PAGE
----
Updated: Thursday, 20 February 2014 11:31 | By Agence France-Presse

Favelas football draws the crowds in Brazil

Favelas and football don't always make for happy neighbours.

Favelas football draws the crowds in Brazil

Fans watch the Favelas Cup final between Vila Kennedy and Cidade de Deus teams, at Conselheiro Galvao stadium in Rio de Janeiro, Brazil, on February 15, 2014 - by Yasuyoshi Chiba

Rights groups in Brazil say thousands of slum dwellers have been evicted in recent years to make room for pre-World Cup modernisation of Rio, sparking protests.

But sometimes the twain does meet, as shown by the Favelas Cup, a tournament for 64 men's and 16 women's teams.

Vila Kennedy carried off the men's title at the weekend and Cidade de Deus -- whose favela earned global fame in Fernando Meirelles' City of God thriller flick -- triumphed for the women.

Cidade de Deus almost bagged the double but their men were denied in a hard-fought final which saw them go down 3-2 with Lucas Silva netting the winner.

A crowd of more than 2,000 packed the stadium at Madureira in the north of Rio, where local shorts could be bought at the club shop for 30 reais ($12).

Incongruously, Cuba shirts were on offer for 80 reais -- although the shop was shut.

But the result was not everything, as losing women's coach Flavio Almeida, 32, explained.

"Women's sport is looked down upon here in Brazil. It just doesn't generate the money that men's sport does," he told AFP.

"The girls rarely train and many of them are already working by the time they are 17," added Almeida, who said his club, Cabral, played a key role in the players' social development, often providing meals.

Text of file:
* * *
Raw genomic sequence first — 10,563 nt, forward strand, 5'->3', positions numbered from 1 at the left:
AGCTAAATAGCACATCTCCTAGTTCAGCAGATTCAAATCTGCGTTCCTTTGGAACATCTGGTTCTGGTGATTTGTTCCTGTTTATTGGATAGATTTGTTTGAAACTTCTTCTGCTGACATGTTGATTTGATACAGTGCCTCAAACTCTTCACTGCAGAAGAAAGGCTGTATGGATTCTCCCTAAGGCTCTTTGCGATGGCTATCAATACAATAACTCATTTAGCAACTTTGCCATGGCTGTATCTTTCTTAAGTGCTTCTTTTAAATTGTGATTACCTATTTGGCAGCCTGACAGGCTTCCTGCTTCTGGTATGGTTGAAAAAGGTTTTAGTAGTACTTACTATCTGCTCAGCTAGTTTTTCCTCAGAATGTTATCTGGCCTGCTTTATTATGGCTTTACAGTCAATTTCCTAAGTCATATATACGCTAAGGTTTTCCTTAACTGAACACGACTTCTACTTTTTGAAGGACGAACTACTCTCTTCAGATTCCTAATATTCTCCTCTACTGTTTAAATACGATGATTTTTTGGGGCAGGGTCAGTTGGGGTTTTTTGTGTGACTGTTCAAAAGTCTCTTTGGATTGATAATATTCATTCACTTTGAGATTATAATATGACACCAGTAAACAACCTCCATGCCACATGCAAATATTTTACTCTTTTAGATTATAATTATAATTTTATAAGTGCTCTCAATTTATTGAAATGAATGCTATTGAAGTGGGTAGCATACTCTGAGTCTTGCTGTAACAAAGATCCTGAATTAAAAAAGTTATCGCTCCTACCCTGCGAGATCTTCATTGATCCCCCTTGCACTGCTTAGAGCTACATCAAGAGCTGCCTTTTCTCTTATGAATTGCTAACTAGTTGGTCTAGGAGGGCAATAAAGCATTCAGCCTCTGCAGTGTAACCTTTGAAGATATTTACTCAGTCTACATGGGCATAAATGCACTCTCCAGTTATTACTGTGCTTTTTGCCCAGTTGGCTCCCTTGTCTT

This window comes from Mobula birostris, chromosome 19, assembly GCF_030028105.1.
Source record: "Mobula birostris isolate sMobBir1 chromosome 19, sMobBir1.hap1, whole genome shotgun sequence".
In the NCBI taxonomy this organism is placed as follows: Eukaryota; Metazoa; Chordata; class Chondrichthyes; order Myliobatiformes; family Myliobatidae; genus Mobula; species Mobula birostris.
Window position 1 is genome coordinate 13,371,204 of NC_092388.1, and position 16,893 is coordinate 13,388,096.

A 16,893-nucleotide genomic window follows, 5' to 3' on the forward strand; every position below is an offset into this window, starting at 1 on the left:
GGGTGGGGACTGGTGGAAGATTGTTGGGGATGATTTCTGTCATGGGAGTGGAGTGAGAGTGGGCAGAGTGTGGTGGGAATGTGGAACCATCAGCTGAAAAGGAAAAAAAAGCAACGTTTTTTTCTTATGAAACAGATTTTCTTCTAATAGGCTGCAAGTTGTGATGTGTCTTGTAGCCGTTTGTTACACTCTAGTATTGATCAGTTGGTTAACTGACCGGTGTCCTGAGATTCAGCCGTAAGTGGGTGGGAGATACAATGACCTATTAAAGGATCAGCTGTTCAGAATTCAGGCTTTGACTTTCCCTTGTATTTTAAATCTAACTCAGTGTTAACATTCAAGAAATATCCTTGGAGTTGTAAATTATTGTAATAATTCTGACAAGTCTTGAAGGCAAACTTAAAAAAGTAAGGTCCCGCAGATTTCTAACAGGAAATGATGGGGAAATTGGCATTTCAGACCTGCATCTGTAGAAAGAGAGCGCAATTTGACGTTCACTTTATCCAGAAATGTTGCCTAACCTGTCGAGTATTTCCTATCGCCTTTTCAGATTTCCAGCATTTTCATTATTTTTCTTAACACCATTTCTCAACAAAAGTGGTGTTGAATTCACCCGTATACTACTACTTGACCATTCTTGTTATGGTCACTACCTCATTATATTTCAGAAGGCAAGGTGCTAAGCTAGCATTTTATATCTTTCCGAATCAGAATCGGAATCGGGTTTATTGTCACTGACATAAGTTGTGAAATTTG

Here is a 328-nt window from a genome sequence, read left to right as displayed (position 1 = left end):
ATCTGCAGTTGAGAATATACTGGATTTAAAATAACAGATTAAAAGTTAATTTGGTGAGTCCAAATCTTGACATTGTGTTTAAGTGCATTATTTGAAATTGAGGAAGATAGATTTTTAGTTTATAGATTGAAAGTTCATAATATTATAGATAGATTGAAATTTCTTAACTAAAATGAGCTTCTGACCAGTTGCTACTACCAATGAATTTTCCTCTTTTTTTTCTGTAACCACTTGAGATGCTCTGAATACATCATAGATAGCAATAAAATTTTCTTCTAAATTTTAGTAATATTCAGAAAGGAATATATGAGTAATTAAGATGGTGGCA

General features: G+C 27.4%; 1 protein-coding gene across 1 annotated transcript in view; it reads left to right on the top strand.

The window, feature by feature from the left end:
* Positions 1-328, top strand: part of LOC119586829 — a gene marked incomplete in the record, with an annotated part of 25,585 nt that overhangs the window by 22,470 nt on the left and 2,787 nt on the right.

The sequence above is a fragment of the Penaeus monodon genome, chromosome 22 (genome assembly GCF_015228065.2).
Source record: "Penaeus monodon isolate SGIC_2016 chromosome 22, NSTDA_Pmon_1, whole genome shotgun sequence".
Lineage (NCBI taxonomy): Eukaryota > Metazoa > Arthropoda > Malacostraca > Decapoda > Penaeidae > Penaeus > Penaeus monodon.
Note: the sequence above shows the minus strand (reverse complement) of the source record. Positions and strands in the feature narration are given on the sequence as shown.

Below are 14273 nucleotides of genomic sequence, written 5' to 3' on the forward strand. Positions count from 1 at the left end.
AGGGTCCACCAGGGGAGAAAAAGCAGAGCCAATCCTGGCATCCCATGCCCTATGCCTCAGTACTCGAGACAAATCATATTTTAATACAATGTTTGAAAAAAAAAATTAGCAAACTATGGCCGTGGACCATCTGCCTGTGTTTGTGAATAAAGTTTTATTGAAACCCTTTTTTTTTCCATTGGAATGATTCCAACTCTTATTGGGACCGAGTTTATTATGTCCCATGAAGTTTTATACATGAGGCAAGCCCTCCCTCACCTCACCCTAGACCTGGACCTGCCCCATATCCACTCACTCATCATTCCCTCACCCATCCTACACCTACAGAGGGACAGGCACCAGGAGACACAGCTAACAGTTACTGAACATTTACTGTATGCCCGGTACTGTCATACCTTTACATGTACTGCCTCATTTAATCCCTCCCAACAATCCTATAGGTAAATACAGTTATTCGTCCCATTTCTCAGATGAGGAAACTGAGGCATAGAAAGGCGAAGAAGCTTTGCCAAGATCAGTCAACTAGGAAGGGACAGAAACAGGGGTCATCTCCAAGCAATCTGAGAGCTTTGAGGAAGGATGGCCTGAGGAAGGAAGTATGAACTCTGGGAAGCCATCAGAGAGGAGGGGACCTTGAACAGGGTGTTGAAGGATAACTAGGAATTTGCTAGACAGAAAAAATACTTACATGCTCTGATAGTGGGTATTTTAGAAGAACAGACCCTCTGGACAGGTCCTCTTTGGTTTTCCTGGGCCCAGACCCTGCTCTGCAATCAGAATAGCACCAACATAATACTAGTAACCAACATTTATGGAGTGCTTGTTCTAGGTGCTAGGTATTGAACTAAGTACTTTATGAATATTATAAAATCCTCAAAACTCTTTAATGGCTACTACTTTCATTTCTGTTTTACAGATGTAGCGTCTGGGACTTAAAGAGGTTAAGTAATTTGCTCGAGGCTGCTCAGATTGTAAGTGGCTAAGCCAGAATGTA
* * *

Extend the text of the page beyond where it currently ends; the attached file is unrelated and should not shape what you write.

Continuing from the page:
As Cidade de Deus celebrated a second win and Vila Kennedy their first on a bumpy pitch in this the third edition of the event, the star of the show was not even in the final.

But Camila Ribeiro, 19, secured a notable achievement as she won the accolade of player of the tournament.

Ribeiro, of beaten semi-finalists Sapo, played in goal and kept a clean sheet only for her team, Sapo, to fall in a penalty shootout to Cabral.

But those exploits are only part of the story for Camila, who took away a golden trophy as she boarded the bus home with her teammates after the final presentations.

Last year, she also picked up plaudits -- but not for her ability in goal.

Instead, she donned her shooting boots, and promptly finished tournament top scorer.

"I've always liked scoring goals but I like playing in goal too," she told AFP.

"By the time this year's tournament came round, the girl who was in goal last time had left our favela. So my coach said, 'would you mind going in goal.'

"I said, fine, and I think I did ok.

"We lost our penalty shootout but I know what it is from both sides -- to take the kick and also to try to psyche out the taker," the brunette smiled.

Like so many favelas, positive headlines are not regular occurrences in Sapo.

Last year, three people died in a dawn shootout in Sapo, in western Rio, as police tried to tackle rival drugs gangs looking to mark out their territory.

Cidade de Deus coach Hud Weidman said football is a vital development tool in the favelas.

"The social importance of the game is not to be understated. It helps, as does sport generally, with education, behavior. I think it's a building block for the future."

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